Although I’ve searched the Mormon family tree website, I can find no documentation of an Amish-Grossnickle connection; however, this weekend I felt the DNA connection with the raising of our tasting room barn. My good friends, John Clay and Steve Curley, helped as we assisted David Ciolek and his able bodied aide, Cody, in the setting of the major end beams for the barn, all done without aid of a crane. It was an exhilirating experience as we climbed ladders, swung ropes over beams, set diagonal braces, and fit it all together with an ingenious device called a “come along”. One can relive his/her childhood memories of Tinker Toys and Lincoln Logs, but this time on steroids and played for real.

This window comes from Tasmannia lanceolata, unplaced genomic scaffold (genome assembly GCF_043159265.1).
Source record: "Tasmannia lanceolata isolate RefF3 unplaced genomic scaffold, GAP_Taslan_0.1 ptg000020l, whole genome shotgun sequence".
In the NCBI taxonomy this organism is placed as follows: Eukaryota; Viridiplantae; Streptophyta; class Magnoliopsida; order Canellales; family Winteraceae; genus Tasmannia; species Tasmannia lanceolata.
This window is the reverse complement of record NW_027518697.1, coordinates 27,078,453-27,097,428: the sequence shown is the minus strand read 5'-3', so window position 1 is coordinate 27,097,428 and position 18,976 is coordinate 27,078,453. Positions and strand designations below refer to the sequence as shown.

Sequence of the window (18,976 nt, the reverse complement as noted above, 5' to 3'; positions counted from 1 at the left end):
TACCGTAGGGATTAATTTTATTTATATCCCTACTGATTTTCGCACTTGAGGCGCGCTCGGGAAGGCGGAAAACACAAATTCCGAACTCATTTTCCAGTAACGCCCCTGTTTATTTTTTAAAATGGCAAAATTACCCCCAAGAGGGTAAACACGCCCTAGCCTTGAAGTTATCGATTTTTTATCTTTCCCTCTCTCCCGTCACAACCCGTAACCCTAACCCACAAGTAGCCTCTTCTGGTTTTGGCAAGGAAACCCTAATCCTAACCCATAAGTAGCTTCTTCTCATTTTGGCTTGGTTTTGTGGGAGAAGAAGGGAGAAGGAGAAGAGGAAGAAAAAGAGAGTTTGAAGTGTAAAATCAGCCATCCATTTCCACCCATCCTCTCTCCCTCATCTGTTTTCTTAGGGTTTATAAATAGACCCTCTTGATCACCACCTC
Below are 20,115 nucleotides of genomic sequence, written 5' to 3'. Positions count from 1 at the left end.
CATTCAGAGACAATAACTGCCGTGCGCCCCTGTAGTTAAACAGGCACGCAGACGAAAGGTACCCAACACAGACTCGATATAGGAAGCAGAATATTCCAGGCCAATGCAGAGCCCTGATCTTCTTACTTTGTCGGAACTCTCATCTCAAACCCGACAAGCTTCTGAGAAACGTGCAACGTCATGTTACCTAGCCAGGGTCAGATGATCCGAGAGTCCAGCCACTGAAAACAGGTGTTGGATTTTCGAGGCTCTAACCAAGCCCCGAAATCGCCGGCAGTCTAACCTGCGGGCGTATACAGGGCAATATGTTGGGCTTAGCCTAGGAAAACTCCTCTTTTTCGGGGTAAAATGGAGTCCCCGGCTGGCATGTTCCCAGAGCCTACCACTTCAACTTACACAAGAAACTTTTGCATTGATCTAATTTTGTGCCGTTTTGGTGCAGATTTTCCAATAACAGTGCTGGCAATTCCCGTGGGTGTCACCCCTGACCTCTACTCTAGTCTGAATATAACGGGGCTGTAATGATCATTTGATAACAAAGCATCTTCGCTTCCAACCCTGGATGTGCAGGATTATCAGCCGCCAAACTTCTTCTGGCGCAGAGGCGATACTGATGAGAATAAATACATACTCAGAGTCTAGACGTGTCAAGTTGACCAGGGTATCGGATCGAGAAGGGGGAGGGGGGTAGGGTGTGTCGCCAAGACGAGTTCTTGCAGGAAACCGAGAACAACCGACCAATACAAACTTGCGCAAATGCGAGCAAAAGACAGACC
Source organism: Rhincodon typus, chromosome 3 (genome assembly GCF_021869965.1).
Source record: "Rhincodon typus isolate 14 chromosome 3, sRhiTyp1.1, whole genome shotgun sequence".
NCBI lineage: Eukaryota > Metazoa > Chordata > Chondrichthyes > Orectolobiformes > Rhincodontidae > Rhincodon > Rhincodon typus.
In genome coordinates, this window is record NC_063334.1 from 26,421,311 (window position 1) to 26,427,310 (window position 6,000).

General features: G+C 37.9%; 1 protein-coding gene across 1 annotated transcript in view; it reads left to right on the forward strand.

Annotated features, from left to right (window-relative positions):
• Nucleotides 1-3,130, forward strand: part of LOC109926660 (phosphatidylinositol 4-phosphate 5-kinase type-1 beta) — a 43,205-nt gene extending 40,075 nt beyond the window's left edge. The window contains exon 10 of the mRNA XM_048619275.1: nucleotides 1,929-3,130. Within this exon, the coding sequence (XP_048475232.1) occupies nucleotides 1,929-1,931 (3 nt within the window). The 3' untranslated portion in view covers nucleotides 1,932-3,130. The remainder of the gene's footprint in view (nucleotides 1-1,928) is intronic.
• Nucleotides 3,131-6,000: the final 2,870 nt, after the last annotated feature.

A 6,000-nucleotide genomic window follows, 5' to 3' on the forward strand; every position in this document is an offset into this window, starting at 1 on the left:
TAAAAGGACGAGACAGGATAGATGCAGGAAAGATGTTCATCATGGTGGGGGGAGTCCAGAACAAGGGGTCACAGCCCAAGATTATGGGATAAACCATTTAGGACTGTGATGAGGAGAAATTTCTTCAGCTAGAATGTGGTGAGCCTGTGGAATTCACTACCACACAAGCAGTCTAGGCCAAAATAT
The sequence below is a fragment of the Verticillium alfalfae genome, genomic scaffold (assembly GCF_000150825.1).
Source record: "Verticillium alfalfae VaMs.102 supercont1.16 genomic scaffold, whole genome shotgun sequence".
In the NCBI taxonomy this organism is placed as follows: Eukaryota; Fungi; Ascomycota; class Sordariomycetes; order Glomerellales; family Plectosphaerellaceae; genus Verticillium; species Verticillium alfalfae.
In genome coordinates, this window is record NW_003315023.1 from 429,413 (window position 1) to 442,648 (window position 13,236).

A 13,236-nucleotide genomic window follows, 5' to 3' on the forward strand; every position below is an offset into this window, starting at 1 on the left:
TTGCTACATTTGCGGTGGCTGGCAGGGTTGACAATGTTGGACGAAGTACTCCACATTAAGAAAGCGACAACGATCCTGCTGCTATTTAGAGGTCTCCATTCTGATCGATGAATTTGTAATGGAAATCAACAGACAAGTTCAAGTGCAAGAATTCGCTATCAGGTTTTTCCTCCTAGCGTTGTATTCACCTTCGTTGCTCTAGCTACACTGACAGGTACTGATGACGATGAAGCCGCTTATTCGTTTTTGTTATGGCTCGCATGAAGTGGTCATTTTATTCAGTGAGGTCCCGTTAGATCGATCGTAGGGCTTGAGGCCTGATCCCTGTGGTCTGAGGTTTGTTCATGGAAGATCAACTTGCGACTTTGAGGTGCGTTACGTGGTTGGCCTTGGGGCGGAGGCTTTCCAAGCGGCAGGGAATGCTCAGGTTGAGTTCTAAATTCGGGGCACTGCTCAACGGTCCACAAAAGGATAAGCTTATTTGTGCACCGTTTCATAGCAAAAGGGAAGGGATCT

The real enlightenment came as it all did come together and fit squarely in place as we pounded in the beam pegs. Watching 120-year-old hand ax hewn beams dovetail together producing a structure as sound as it was when new, I quickly realized that the corner convenience stores of today will not be resurrected 120 years from now. In fact, the oldest structure in my town of Warsaw, Indiana, is the courthouse. I felt a real sense of accomplishment and feel that many of our tasters will recall, as I have, the nostalgia of a barn remembrance, and perhaps a grandparent or parent owner. Come visit.